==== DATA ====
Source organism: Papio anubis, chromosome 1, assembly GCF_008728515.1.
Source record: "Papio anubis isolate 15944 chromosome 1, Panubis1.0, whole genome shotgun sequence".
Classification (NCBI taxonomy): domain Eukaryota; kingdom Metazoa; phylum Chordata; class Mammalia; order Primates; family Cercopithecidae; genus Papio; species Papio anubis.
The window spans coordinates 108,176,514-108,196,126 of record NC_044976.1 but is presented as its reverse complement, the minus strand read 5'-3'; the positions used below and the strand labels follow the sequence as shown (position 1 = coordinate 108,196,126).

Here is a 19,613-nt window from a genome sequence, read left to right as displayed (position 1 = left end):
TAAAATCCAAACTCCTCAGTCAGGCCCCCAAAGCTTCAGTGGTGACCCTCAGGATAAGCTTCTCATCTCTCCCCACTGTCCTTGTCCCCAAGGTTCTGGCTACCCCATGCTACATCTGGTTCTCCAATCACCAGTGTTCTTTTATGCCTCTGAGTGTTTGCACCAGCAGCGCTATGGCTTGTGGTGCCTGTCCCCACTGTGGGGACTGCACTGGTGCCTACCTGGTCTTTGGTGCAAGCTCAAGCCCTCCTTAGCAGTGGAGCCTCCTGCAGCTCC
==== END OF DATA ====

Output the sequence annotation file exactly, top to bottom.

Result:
Source organism: Papio anubis, chromosome 1, assembly GCF_008728515.1.
Source record: "Papio anubis isolate 15944 chromosome 1, Panubis1.0, whole genome shotgun sequence".
Classification (NCBI taxonomy): domain Eukaryota; kingdom Metazoa; phylum Chordata; class Mammalia; order Primates; family Cercopithecidae; genus Papio; species Papio anubis.
The window spans coordinates 108,176,514-108,196,126 of record NC_044976.1 but is presented as its reverse complement, the minus strand read 5'-3'; the positions used below and the strand labels follow the sequence as shown (position 1 = coordinate 108,196,126).

Here is a 19,613-nt window from a genome sequence, read left to right as displayed (position 1 = left end):
TAAAATCCAAACTCCTCAGTCAGGCCCCCAAAGCTTCAGTGGTGACCCTCAGGATAAGCTTCTCATCTCTCCCCACTGTCCTTGTCCCCAAGGTTCTGGCTACCCCATGCTACATCTGGTTCTCCAATCACCAGTGTTCTTTTATGCCTCTGAGTGTTTGCACCAGCAGCGCTATGGCTTGTGGTGCCTGTCCCCACTGTGGGGACTGCACTGGTGCCTACCTGGTCTTTGGTGCAAGCTCAAGCCCTCCTTAGCAGTGGAGCCTCCTGCAGCTCC